When it comes to sweet suc­cess, waf­fles have long been among the win­ners. The Bel­gian trade­mark snack, made from dough and in­stantly rec­og­niz­able thanks to its pat­terned tex­ture, can be found in food trucks, street kiosks and even ded­i­cated shops. Usu­ally served in sweet va­ri­eties, it can also be cre­ated in sa­vory op­tions. Pop­u­lar brands in­clude Go.fre in Bel­gium and Waf­fle­meis­ter in the UK. How­ever, dom­i­nat­ing neigh­bor­hoods on a global scale, the undis­puted king of desserts re­mains the ice cream. Some names, such as Baskin Robins, Pinkberry, Cold Stone and Amarino, have de­vel­oped into world con­querors by be­com­ing highly de­sir­able fran­chised brands. The lat­est trends in this long-es­tab­lished sweet treat are be­ing driven by the search for new va­ri­eties and fla­vors. In Dubai M’oishi is caus­ing a buzz as a brand ex­pert in Ja­pa­nese ice cream wrapped in rice dough, known as mochi, while an­other talk­ing point, Sub Zero, makes its ice cream on the spot us­ing liq­uid ni­tro­gen.

Un­for­tu­nately, some con­cepts have in­evitably not made it to the fin­ish­ing line - Just Falafel and Shawar­manji to name just two - while others have di­ver­si­fied their of­fer­ing away from the mono-prod­uct brand. Ex­am­ples in­clude the French lux­ury brand Ladurée, which was once a mac­aron flag­ship, but has now trans­formed into a fully-fledged restau­rant with branches world­wide.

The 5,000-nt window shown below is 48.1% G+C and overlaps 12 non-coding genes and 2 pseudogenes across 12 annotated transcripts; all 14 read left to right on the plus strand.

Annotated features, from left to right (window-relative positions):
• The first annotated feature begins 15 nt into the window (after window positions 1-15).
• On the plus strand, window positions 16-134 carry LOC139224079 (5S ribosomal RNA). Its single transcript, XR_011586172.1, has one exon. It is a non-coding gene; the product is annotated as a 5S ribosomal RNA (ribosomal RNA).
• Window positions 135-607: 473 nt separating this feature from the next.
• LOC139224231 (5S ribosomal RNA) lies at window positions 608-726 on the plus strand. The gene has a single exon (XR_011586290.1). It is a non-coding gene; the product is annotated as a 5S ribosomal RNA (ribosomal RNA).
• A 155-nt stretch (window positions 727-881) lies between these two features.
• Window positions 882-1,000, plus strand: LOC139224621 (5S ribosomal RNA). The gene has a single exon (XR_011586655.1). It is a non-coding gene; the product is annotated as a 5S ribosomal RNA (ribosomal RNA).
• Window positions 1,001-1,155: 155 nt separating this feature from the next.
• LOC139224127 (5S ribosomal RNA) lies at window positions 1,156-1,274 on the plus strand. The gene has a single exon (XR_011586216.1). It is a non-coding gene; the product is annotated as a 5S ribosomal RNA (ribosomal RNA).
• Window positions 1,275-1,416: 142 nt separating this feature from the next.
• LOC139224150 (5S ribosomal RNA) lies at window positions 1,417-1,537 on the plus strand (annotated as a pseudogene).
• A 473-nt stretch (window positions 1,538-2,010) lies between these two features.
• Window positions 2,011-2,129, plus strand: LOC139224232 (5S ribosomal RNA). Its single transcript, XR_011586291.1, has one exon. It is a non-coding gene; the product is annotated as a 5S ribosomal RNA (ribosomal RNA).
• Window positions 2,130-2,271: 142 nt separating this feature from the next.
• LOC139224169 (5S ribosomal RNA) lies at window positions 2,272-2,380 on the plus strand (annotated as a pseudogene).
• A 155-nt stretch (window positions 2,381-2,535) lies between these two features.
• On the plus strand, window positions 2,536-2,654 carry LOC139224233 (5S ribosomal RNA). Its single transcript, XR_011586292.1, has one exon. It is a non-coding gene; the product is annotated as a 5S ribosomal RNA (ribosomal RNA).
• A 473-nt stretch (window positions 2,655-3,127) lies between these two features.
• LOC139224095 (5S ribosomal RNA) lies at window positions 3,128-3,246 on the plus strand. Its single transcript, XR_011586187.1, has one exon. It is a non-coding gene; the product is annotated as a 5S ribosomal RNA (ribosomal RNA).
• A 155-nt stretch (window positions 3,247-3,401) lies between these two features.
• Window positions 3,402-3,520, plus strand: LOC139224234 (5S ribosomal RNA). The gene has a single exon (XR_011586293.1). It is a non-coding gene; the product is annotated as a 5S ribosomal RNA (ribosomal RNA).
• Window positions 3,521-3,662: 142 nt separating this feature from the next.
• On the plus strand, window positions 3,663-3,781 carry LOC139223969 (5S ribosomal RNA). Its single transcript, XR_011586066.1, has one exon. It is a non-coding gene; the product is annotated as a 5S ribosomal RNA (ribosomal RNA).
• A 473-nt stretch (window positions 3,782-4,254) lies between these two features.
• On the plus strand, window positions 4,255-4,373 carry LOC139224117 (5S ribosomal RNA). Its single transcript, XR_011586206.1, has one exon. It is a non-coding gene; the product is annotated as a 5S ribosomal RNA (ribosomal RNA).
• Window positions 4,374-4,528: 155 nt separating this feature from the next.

A num­ber of brands, such as Nobu, the Cheese­cake Fac­tory and Dai Tin Fung, have opted to take a dif­fer­ent di­rec­tion and switched to of­fer­ing ex­ten­sive menus, while still suc­cess­fully fran­chise around the world. The mono-prod­uct mar­ket re­mains wide open, with a di­verse bas­ket of goods to choose from. In­vestors eye­ing this ex­cit­ing field will need to con­sider a range of fac­tors when mak­ing their choice of prod­uct, from avail­able re­sources – both hu­man and fi­nan­cial – to busi­ness ob­jec­tives and ex­pan­sion goals. If you do de­cide to put all your eggs in one bas­ket, ded­i­cat­ing your­self to your prod­uct and mas­ter­ing it will play a key part in fu­ture suc­cess. Cus­tomers ex­pect perfection from a mono-prod­uct shop.